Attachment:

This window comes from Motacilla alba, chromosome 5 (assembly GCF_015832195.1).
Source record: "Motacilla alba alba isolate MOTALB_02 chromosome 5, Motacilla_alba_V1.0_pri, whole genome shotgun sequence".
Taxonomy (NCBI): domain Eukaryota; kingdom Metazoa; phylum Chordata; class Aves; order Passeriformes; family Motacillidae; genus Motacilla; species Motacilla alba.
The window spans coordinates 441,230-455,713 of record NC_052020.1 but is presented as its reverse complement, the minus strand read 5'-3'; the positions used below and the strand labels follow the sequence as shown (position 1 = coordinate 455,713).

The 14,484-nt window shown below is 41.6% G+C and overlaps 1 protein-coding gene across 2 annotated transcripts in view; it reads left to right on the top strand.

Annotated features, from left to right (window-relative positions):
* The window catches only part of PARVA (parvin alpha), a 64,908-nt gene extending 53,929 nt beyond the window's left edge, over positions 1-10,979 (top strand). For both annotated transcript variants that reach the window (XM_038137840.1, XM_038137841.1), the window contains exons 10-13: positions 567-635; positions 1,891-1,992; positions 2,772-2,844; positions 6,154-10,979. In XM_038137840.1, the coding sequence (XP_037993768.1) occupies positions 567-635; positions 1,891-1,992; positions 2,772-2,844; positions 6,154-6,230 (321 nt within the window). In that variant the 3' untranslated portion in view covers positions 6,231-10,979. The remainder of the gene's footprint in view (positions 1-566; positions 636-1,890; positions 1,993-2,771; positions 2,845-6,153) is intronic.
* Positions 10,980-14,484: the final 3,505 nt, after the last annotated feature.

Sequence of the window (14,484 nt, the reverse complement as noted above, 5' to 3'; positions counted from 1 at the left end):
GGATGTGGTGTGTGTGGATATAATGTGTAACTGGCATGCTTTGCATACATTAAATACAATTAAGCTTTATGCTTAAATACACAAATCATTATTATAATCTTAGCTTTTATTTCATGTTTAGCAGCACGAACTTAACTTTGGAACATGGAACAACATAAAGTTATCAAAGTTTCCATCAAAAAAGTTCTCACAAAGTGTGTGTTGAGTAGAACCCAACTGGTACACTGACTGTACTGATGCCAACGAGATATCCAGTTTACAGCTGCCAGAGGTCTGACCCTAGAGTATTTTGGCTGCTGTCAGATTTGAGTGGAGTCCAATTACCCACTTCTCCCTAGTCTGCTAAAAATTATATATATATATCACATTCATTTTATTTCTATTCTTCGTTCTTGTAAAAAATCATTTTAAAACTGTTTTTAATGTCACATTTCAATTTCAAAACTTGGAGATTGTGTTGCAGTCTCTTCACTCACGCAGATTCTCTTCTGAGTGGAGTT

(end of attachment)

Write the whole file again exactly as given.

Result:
This window comes from Motacilla alba, chromosome 5 (assembly GCF_015832195.1).
Source record: "Motacilla alba alba isolate MOTALB_02 chromosome 5, Motacilla_alba_V1.0_pri, whole genome shotgun sequence".
Taxonomy (NCBI): domain Eukaryota; kingdom Metazoa; phylum Chordata; class Aves; order Passeriformes; family Motacillidae; genus Motacilla; species Motacilla alba.
The window spans coordinates 441,230-455,713 of record NC_052020.1 but is presented as its reverse complement, the minus strand read 5'-3'; the positions used below and the strand labels follow the sequence as shown (position 1 = coordinate 455,713).

The 14,484-nt window shown below is 41.6% G+C and overlaps 1 protein-coding gene across 2 annotated transcripts in view; it reads left to right on the top strand.

Annotated features, from left to right (window-relative positions):
* The window catches only part of PARVA (parvin alpha), a 64,908-nt gene extending 53,929 nt beyond the window's left edge, over positions 1-10,979 (top strand). For both annotated transcript variants that reach the window (XM_038137840.1, XM_038137841.1), the window contains exons 10-13: positions 567-635; positions 1,891-1,992; positions 2,772-2,844; positions 6,154-10,979. In XM_038137840.1, the coding sequence (XP_037993768.1) occupies positions 567-635; positions 1,891-1,992; positions 2,772-2,844; positions 6,154-6,230 (321 nt within the window). In that variant the 3' untranslated portion in view covers positions 6,231-10,979. The remainder of the gene's footprint in view (positions 1-566; positions 636-1,890; positions 1,993-2,771; positions 2,845-6,153) is intronic.
* Positions 10,980-14,484: the final 3,505 nt, after the last annotated feature.

Sequence of the window (14,484 nt, the reverse complement as noted above, 5' to 3'; positions counted from 1 at the left end):
GGATGTGGTGTGTGTGGATATAATGTGTAACTGGCATGCTTTGCATACATTAAATACAATTAAGCTTTATGCTTAAATACACAAATCATTATTATAATCTTAGCTTTTATTTCATGTTTAGCAGCACGAACTTAACTTTGGAACATGGAACAACATAAAGTTATCAAAGTTTCCATCAAAAAAGTTCTCACAAAGTGTGTGTTGAGTAGAACCCAACTGGTACACTGACTGTACTGATGCCAACGAGATATCCAGTTTACAGCTGCCAGAGGTCTGACCCTAGAGTATTTTGGCTGCTGTCAGATTTGAGTGGAGTCCAATTACCCACTTCTCCCTAGTCTGCTAAAAATTATATATATATATCACATTCATTTTATTTCTATTCTTCGTTCTTGTAAAAAATCATTTTAAAACTGTTTTTAATGTCACATTTCAATTTCAAAACTTGGAGATTGTGTTGCAGTCTCTTCACTCACGCAGATTCTCTTCTGAGTGGAGTT